Living in the shadows: street culture and its role in the development and maintenance of survival strategies of socially marginal young people
AffiliationUniversity of Bedfordshire
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AbstractThis text demonstrates that my work on young people who are exploited through prostitution and young people involved in problematic drug use in Britain at the end ofthe twentieth and beginning ofthe twenty-first century constitutes a significant contribution to advancing our knowledge ofthese inter-related issues. The text demonstrates that, in Britain, at the end of the twentieth and beginning ofthe twenty-first century, young people exploited through prostitution and young people involved in problematic drug use share in common lived experiences in poverty at the margins of society. The common theme demonstrated here is that, as a result ofthe poverty generated by social and economic policies adopted in Britain in response to gIobalisation, 'street cultures' play an important role in the development and maintenance of survival strategies adopted by socially marginalised and economically disadvantaged young people. The discussion argues that these cultures perform important functions in time and space for socially and economically marginal young people. They do so in different ways for different young people. At the same time, however, they serve to further entrench their social and economic exclusion and disadvantage.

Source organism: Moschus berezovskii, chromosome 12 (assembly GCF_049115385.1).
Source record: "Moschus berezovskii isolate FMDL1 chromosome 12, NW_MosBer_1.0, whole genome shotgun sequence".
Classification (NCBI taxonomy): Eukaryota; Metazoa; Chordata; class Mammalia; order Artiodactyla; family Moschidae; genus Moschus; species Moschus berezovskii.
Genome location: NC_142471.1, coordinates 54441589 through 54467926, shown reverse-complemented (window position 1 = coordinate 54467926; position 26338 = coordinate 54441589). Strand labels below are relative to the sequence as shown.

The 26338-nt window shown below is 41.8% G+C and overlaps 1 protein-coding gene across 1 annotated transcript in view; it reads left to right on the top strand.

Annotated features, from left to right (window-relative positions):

CitationMelrose, M. (2005) 'Living in the shadows: street culture and its role in the development and maintenance of survival strategies of socially marginal young people'. PhD thesis. University of Luton.
PublisherUniversity of Bedfordshire
TypeThesis or dissertation
Descriptionapplication for a PhD by publication
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